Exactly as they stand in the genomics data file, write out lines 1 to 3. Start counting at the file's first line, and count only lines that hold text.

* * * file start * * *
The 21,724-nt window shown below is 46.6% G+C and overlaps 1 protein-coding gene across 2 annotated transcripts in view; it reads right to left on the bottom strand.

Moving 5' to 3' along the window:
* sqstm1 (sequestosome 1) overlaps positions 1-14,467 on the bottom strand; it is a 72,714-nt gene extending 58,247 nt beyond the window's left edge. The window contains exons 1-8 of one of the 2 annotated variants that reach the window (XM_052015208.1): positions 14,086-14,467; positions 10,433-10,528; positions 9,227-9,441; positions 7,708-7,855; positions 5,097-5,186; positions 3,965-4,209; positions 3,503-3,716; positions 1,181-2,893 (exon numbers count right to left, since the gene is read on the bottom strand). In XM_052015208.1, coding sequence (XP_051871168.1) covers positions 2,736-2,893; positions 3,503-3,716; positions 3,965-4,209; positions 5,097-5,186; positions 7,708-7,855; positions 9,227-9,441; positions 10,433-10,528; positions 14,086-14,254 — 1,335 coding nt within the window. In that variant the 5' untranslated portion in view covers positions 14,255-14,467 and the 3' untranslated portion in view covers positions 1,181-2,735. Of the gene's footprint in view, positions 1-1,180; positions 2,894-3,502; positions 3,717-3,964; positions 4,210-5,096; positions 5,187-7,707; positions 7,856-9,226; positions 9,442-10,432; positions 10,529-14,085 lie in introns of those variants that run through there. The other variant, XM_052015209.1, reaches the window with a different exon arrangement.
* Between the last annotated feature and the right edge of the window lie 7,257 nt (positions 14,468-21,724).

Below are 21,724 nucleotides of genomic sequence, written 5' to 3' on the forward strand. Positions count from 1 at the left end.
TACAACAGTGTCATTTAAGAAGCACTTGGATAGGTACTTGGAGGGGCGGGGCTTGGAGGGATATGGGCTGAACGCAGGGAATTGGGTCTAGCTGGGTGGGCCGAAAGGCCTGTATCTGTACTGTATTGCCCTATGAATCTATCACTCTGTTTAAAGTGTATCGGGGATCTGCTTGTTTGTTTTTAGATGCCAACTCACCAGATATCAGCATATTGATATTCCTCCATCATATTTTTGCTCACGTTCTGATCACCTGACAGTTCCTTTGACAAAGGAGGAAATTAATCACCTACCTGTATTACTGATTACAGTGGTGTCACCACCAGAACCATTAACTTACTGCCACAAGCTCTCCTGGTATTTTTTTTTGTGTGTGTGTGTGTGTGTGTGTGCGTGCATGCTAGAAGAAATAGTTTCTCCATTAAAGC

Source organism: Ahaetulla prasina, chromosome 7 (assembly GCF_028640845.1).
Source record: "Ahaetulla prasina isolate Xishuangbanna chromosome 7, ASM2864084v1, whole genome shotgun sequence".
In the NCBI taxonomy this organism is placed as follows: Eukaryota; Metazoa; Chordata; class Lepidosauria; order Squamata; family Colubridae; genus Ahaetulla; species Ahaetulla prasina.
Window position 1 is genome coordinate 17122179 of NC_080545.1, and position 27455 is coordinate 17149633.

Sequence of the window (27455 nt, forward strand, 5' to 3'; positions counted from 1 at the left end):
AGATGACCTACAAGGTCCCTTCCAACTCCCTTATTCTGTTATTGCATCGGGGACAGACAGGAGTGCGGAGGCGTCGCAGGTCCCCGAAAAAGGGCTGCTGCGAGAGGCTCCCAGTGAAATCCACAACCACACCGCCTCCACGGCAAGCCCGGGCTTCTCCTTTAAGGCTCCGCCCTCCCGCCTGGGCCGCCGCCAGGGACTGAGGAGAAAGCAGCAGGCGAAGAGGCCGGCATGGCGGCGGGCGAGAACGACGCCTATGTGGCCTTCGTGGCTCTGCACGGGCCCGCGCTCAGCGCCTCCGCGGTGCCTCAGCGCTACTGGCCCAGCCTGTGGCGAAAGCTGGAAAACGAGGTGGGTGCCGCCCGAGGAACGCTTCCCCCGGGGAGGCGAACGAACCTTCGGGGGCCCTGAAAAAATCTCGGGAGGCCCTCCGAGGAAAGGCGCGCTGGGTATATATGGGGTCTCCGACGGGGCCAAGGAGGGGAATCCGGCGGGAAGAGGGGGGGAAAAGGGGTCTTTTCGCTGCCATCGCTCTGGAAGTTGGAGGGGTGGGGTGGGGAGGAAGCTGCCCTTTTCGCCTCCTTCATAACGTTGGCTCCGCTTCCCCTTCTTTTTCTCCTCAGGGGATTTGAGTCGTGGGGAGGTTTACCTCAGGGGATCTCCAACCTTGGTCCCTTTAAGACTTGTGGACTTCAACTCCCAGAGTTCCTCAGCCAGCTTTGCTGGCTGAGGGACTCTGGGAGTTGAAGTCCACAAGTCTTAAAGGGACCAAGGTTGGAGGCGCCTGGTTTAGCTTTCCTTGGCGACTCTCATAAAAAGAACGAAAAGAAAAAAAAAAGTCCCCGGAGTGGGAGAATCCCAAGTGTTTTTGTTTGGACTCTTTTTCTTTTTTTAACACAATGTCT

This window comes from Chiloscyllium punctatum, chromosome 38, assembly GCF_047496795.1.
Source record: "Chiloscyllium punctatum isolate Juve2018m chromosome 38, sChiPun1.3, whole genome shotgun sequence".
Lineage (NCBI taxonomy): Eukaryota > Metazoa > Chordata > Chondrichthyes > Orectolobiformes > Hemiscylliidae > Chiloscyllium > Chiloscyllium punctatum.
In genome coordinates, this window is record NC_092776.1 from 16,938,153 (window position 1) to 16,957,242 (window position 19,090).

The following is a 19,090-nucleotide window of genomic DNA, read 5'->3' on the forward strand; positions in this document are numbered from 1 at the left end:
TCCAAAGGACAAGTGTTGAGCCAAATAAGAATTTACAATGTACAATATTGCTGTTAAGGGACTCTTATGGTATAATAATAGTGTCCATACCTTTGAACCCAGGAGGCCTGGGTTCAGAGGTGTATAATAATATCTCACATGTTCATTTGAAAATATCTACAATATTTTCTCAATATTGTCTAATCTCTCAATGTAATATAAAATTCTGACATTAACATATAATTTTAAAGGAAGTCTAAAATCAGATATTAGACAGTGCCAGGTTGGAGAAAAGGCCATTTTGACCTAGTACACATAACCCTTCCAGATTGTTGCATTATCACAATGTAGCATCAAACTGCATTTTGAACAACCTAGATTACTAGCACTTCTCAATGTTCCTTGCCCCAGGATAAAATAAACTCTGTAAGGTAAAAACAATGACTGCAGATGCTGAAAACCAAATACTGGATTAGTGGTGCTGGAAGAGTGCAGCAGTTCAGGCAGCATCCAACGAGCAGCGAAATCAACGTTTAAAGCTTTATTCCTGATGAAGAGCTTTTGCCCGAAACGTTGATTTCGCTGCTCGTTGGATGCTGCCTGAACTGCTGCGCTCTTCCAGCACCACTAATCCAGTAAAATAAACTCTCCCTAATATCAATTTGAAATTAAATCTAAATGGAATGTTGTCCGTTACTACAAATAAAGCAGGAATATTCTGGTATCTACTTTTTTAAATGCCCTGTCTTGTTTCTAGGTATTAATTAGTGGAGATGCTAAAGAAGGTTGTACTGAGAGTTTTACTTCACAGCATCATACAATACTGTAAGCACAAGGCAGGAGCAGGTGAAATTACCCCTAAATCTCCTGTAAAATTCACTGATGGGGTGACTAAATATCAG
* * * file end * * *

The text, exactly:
The 21,724-nt window shown below is 46.6% G+C and overlaps 1 protein-coding gene across 2 annotated transcripts in view; it reads right to left on the bottom strand.

Moving 5' to 3' along the window:
* sqstm1 (sequestosome 1) overlaps positions 1-14,467 on the bottom strand; it is a 72,714-nt gene extending 58,247 nt beyond the window's left edge. The window contains exons 1-8 of one of the 2 annotated variants that reach the window (XM_052015208.1): positions 14,086-14,467; positions 10,433-10,528; positions 9,227-9,441; positions 7,708-7,855; positions 5,097-5,186; positions 3,965-4,209; positions 3,503-3,716; positions 1,181-2,893 (exon numbers count right to left, since the gene is read on the bottom strand). In XM_052015208.1, coding sequence (XP_051871168.1) covers positions 2,736-2,893; positions 3,503-3,716; positions 3,965-4,209; positions 5,097-5,186; positions 7,708-7,855; positions 9,227-9,441; positions 10,433-10,528; positions 14,086-14,254 — 1,335 coding nt within the window. In that variant the 5' untranslated portion in view covers positions 14,255-14,467 and the 3' untranslated portion in view covers positions 1,181-2,735. Of the gene's footprint in view, positions 1-1,180; positions 2,894-3,502; positions 3,717-3,964; positions 4,210-5,096; positions 5,187-7,707; positions 7,856-9,226; positions 9,442-10,432; positions 10,529-14,085 lie in introns of those variants that run through there. The other variant, XM_052015209.1, reaches the window with a different exon arrangement.